The SFA’s latest slogan is “Nothing Matters More” but they should have finished it off by adding “Than Not Gifting Games To Your Opponents.”
It was night of self-inflicted wounding by Scotland in this friendly at Hampden– as if star-studded Belgium needed any help.
The Scots lost an absolute nightmare of an opener on 28 minutes, with goalkeeper Craig Gordon at fault for a needless throw-out and midfielder John McGinn to blame for dithering in possession. The Belgians stole the ball and it eventually ended up at the feet of striker Romelu Lukaku, who couldn’t miss from a yard out.
It was then all too easy for the World Cup semi-finalists, who added second-half goals from the brilliant Eden Hazard and a double from substitute Michy Batshuayi.
Batshuayi’s second also came gift-wrapped thanks to the day-dreaming Ryan Jack, who got caught on the ball.
It had all started with such promise, too.
There was the proudest of moments for Andy Robertson as the ex-Dundee United man led out the national team as captain for the first time.
The Scots handed a debut to another player United player, John Souttar, in a three-man central defence, which also included Kieran Tierney and Charlie Mulgrew.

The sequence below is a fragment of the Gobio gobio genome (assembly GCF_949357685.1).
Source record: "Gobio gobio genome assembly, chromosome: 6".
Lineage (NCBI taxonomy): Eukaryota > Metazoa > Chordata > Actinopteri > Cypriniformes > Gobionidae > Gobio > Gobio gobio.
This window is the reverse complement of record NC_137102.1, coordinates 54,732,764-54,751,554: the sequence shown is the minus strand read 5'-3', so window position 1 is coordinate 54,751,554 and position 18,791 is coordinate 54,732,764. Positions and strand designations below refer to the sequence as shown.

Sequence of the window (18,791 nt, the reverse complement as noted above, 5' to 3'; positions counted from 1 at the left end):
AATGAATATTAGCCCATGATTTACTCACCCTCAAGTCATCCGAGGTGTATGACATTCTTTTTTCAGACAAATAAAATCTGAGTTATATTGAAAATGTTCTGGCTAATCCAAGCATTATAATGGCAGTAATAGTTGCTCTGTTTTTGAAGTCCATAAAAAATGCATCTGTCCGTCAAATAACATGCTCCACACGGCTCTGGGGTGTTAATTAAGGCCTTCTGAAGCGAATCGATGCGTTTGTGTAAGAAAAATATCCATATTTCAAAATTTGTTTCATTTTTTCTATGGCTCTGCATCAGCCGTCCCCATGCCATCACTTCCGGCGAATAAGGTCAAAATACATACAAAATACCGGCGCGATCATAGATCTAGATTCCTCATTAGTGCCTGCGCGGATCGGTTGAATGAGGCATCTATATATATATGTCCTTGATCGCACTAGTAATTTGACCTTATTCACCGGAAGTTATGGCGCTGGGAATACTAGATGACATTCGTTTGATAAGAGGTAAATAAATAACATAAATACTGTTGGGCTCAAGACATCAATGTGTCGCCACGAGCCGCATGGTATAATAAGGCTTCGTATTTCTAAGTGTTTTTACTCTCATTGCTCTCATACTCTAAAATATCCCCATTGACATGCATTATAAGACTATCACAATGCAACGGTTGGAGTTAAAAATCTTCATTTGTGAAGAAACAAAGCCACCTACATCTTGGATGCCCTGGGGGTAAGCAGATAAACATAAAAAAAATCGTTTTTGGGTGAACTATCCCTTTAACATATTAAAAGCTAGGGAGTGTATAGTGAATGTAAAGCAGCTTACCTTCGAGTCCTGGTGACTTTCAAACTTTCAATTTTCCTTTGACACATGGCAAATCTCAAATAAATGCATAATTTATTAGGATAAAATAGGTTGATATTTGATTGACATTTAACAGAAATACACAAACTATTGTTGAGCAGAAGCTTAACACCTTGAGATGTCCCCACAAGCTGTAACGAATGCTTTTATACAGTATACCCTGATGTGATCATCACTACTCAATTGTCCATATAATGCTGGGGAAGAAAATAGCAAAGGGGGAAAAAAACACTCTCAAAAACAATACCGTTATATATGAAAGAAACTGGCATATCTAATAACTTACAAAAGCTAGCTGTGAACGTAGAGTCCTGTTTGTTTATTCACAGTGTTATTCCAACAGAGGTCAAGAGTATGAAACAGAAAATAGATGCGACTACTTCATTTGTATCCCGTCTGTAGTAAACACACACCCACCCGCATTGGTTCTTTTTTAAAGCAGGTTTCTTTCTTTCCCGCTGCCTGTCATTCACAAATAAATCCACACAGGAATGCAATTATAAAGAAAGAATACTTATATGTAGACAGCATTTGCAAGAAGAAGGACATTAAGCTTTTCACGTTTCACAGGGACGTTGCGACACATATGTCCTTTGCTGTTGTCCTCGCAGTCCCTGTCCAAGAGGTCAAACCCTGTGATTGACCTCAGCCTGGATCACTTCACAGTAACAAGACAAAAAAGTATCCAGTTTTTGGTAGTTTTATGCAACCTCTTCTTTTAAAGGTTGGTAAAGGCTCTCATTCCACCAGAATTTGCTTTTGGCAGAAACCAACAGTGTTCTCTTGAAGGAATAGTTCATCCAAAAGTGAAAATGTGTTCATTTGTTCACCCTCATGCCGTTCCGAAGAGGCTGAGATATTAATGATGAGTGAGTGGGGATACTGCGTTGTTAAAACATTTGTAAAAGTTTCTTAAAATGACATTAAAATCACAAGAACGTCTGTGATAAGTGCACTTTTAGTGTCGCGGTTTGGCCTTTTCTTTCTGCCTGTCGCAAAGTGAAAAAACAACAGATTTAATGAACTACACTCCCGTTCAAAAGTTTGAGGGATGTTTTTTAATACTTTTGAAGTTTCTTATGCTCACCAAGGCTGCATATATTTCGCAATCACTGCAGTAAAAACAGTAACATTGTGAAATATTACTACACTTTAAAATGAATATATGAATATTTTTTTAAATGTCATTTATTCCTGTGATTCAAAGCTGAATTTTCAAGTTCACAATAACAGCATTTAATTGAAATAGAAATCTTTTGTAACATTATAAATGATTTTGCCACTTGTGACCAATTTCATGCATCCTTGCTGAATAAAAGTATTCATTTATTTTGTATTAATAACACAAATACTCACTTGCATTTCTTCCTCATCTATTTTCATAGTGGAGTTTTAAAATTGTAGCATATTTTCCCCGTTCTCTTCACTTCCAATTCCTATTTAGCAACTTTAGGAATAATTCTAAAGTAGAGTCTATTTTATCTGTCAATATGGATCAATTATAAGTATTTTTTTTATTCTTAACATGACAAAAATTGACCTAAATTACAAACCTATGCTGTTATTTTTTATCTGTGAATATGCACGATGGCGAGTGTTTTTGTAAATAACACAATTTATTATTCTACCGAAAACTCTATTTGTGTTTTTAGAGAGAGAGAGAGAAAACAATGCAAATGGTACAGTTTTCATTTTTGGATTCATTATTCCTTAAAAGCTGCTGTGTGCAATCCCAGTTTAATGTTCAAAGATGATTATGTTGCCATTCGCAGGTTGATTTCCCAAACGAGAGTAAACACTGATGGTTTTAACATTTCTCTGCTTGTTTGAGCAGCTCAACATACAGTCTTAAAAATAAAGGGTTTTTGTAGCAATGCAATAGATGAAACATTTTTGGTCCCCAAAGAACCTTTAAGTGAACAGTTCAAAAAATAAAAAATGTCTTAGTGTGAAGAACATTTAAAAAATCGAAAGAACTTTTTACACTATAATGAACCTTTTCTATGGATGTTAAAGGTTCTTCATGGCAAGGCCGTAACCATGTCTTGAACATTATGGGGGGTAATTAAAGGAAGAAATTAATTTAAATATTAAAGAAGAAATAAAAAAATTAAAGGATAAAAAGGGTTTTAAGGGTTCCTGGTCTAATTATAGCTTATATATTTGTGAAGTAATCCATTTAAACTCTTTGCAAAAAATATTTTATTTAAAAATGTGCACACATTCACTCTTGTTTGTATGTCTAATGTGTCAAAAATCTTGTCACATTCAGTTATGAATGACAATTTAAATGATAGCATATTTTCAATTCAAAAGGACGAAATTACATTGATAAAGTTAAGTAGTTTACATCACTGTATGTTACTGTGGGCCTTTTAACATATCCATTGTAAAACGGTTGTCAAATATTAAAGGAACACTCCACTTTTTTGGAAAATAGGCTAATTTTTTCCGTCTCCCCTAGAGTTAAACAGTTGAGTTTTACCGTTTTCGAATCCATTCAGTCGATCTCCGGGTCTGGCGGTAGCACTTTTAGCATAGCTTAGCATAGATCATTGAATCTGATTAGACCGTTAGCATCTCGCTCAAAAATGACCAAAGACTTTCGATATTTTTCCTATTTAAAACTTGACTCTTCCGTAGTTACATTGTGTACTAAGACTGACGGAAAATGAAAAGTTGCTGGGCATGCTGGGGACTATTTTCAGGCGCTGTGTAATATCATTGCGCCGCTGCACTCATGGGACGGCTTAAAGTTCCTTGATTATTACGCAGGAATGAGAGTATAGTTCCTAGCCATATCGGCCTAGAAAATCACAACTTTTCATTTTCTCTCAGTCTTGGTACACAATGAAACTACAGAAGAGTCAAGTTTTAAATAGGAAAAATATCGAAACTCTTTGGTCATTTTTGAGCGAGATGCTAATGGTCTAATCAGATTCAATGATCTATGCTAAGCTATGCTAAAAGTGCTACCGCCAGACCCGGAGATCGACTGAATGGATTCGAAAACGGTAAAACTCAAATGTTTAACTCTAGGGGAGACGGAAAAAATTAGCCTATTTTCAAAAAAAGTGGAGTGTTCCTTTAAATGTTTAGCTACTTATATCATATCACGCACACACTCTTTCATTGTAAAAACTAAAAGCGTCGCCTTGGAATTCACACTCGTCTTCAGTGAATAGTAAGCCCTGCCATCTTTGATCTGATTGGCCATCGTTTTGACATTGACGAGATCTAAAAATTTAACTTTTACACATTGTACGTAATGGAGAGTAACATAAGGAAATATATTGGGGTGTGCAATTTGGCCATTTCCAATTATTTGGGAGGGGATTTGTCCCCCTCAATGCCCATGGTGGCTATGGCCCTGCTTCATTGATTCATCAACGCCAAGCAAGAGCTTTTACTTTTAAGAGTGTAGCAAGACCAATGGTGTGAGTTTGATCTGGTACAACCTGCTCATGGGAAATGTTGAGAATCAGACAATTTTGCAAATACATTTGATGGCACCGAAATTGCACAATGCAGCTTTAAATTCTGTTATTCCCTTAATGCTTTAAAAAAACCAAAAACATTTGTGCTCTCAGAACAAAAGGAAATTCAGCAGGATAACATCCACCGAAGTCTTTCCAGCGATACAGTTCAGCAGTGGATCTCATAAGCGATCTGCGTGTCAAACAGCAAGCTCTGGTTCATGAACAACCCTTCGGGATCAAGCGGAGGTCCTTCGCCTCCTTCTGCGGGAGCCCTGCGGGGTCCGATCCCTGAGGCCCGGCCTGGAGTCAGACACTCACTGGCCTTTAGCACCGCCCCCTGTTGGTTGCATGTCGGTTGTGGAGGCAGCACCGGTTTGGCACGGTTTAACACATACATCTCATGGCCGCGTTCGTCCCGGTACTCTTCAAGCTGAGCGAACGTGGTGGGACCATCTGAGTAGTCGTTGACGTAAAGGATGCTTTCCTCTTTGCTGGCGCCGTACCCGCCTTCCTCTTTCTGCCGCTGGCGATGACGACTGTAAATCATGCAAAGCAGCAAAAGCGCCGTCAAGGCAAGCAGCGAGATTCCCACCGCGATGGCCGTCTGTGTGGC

There was also another chance for ex-Dundee midfielder Kevin McDonald to impress, while Celtic’s Gordon got the nod in goal ahead of his Rangers rival Allan McGregor.
The Red Devils looked as menacing as expected, with most of their World Cup stars on show.
If you were being mischievous you could suggest there were quite a few Scotland fans as happy to see Hazard, Lukaku, Dries Mertens and Vincent Kompany in action as they were the home team.
Scotland’s men, of course, found themselves placed firmly in the shade by the fairer sex this week after the nation’s women qualified for the World Cup finals.
They wanted to make their own headlines as Stuart Armstrong kicked the game off.
The Tartan Army were on their feet on four minutes when the Scots appeared to have cut open the Belgian backline with a sweet move.
McDonald fired the ball forward to Leigh Griffiths at the edge of the box as the Celtic striker was coming back out. Griffiths got the slightest of touches on the ball to send Callum McGregor clear.
That flick meant the offside flag went up just as McGregor fired his low shot just inches past the post. Had the original pass reached him without intervention from his Parkhead colleague then he would have been onside.
Belgium responded almost immediately and Gordon had to look lively to dive and clutch Mertens’ freekick.
Chelsea maestro Hazard was enjoying lots of possession in front of the home box but it was Mertens who had the visitors’ next decent effort on 17 minutes – a 20-yard strike that just cleared the bar.
On 23 minutes, McGinn almost made a fool out of Belgium number one Thibaut Courtois with a left-foot strike that was only safely held at the second attempt.
Hazard curled a shot wide before the Scots gave away a ridiculous goal to go 1-0 down on 28 minutes.